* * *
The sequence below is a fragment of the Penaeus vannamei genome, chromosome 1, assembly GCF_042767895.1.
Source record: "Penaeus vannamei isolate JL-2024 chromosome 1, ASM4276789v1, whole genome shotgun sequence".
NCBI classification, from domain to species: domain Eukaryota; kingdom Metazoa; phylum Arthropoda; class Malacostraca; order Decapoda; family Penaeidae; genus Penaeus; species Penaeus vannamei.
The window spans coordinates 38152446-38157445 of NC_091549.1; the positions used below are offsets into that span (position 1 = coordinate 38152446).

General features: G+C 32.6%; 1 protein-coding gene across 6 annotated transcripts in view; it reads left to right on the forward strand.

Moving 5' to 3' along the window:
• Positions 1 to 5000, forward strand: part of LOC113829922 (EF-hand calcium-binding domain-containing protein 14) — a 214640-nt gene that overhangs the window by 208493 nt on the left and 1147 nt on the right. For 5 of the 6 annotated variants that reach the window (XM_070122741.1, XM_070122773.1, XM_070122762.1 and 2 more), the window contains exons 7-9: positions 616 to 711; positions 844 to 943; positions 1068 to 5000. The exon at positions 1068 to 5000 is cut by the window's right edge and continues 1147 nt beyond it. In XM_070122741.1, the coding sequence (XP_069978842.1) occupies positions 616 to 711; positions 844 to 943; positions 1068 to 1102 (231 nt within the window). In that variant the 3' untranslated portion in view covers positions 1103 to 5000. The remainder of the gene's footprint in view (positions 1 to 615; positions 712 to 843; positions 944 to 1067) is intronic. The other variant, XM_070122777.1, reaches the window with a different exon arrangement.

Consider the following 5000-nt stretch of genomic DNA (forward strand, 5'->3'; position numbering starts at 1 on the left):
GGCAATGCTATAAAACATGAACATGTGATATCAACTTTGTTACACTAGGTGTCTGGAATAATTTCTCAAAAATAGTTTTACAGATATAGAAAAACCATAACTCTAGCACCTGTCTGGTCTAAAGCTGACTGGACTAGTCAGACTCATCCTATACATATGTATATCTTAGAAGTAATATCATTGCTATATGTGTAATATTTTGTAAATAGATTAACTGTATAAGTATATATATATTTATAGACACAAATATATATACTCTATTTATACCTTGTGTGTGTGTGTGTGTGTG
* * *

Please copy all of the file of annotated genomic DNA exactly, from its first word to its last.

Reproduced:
The sequence below is a fragment of the Penaeus vannamei genome, chromosome 1, assembly GCF_042767895.1.
Source record: "Penaeus vannamei isolate JL-2024 chromosome 1, ASM4276789v1, whole genome shotgun sequence".
NCBI classification, from domain to species: domain Eukaryota; kingdom Metazoa; phylum Arthropoda; class Malacostraca; order Decapoda; family Penaeidae; genus Penaeus; species Penaeus vannamei.
The window spans coordinates 38152446-38157445 of NC_091549.1; the positions used below are offsets into that span (position 1 = coordinate 38152446).

General features: G+C 32.6%; 1 protein-coding gene across 6 annotated transcripts in view; it reads left to right on the forward strand.

Moving 5' to 3' along the window:
• Positions 1 to 5000, forward strand: part of LOC113829922 (EF-hand calcium-binding domain-containing protein 14) — a 214640-nt gene that overhangs the window by 208493 nt on the left and 1147 nt on the right. For 5 of the 6 annotated variants that reach the window (XM_070122741.1, XM_070122773.1, XM_070122762.1 and 2 more), the window contains exons 7-9: positions 616 to 711; positions 844 to 943; positions 1068 to 5000. The exon at positions 1068 to 5000 is cut by the window's right edge and continues 1147 nt beyond it. In XM_070122741.1, the coding sequence (XP_069978842.1) occupies positions 616 to 711; positions 844 to 943; positions 1068 to 1102 (231 nt within the window). In that variant the 3' untranslated portion in view covers positions 1103 to 5000. The remainder of the gene's footprint in view (positions 1 to 615; positions 712 to 843; positions 944 to 1067) is intronic. The other variant, XM_070122777.1, reaches the window with a different exon arrangement.

Consider the following 5000-nt stretch of genomic DNA (forward strand, 5'->3'; position numbering starts at 1 on the left):
GGCAATGCTATAAAACATGAACATGTGATATCAACTTTGTTACACTAGGTGTCTGGAATAATTTCTCAAAAATAGTTTTACAGATATAGAAAAACCATAACTCTAGCACCTGTCTGGTCTAAAGCTGACTGGACTAGTCAGACTCATCCTATACATATGTATATCTTAGAAGTAATATCATTGCTATATGTGTAATATTTTGTAAATAGATTAACTGTATAAGTATATATATATTTATAGACACAAATATATATACTCTATTTATACCTTGTGTGTGTGTGTGTGTGTG